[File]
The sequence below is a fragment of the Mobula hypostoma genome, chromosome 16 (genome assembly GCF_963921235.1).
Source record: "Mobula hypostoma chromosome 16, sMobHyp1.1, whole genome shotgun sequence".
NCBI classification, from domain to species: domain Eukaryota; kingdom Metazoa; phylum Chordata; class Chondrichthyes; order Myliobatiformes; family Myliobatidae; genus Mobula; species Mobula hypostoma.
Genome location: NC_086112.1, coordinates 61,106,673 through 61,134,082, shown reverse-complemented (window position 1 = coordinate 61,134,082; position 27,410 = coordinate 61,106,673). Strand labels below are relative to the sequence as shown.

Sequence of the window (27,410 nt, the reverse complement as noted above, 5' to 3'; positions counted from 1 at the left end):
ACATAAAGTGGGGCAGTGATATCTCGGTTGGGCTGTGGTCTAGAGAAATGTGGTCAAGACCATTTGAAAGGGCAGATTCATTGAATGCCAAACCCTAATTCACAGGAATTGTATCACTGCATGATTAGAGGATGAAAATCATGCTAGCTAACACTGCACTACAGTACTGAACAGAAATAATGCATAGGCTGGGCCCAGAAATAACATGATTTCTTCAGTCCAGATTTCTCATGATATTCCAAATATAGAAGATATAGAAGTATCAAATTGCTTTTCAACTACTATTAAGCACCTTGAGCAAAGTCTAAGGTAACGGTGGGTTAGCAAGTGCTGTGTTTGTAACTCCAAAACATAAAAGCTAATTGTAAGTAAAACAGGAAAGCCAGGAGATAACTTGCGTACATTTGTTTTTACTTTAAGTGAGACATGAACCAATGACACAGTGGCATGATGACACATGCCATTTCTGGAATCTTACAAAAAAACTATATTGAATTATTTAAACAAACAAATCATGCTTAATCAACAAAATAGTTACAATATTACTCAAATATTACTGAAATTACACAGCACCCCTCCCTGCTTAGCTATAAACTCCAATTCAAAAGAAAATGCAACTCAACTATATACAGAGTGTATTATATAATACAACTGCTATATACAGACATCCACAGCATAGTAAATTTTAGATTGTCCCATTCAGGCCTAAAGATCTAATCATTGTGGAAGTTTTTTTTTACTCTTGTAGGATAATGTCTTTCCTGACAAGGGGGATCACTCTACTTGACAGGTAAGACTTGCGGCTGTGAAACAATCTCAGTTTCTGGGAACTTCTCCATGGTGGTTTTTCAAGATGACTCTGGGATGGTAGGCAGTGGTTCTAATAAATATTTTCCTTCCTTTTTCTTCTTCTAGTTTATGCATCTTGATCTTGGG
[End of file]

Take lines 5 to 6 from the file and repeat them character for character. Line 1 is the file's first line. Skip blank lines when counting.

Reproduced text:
Sequence of the window (27,410 nt, the reverse complement as noted above, 5' to 3'; positions counted from 1 at the left end):
ACATAAAGTGGGGCAGTGATATCTCGGTTGGGCTGTGGTCTAGAGAAATGTGGTCAAGACCATTTGAAAGGGCAGATTCATTGAATGCCAAACCCTAATTCACAGGAATTGTATCACTGCATGATTAGAGGATGAAAATCATGCTAGCTAACACTGCACTACAGTACTGAACAGAAATAATGCATAGGCTGGGCCCAGAAATAACATGATTTCTTCAGTCCAGATTTCTCATGATATTCCAAATATAGAAGATATAGAAGTATCAAATTGCTTTTCAACTACTATTAAGCACCTTGAGCAAAGTCTAAGGTAACGGTGGGTTAGCAAGTGCTGTGTTTGTAACTCCAAAACATAAAAGCTAATTGTAAGTAAAACAGGAAAGCCAGGAGATAACTTGCGTACATTTGTTTTTACTTTAAGTGAGACATGAACCAATGACACAGTGGCATGATGACACATGCCATTTCTGGAATCTTACAAAAAAACTATATTGAATTATTTAAACAAACAAATCATGCTTAATCAACAAAATAGTTACAATATTACTCAAATATTACTGAAATTACACAGCACCCCTCCCTGCTTAGCTATAAACTCCAATTCAAAAGAAAATGCAACTCAACTATATACAGAGTGTATTATATAATACAACTGCTATATACAGACATCCACAGCATAGTAAATTTTAGATTGTCCCATTCAGGCCTAAAGATCTAATCATTGTGGAAGTTTTTTTTTACTCTTGTAGGATAATGTCTTTCCTGACAAGGGGGATCACTCTACTTGACAGGTAAGACTTGCGGCTGTGAAACAATCTCAGTTTCTGGGAACTTCTCCATGGTGGTTTTTCAAGATGACTCTGGGATGGTAGGCAGTGGTTCTAATAAATATTTTCCTTCCTTTTTCTTCTTCTAGTTTATGCATCTTGATCTTGGG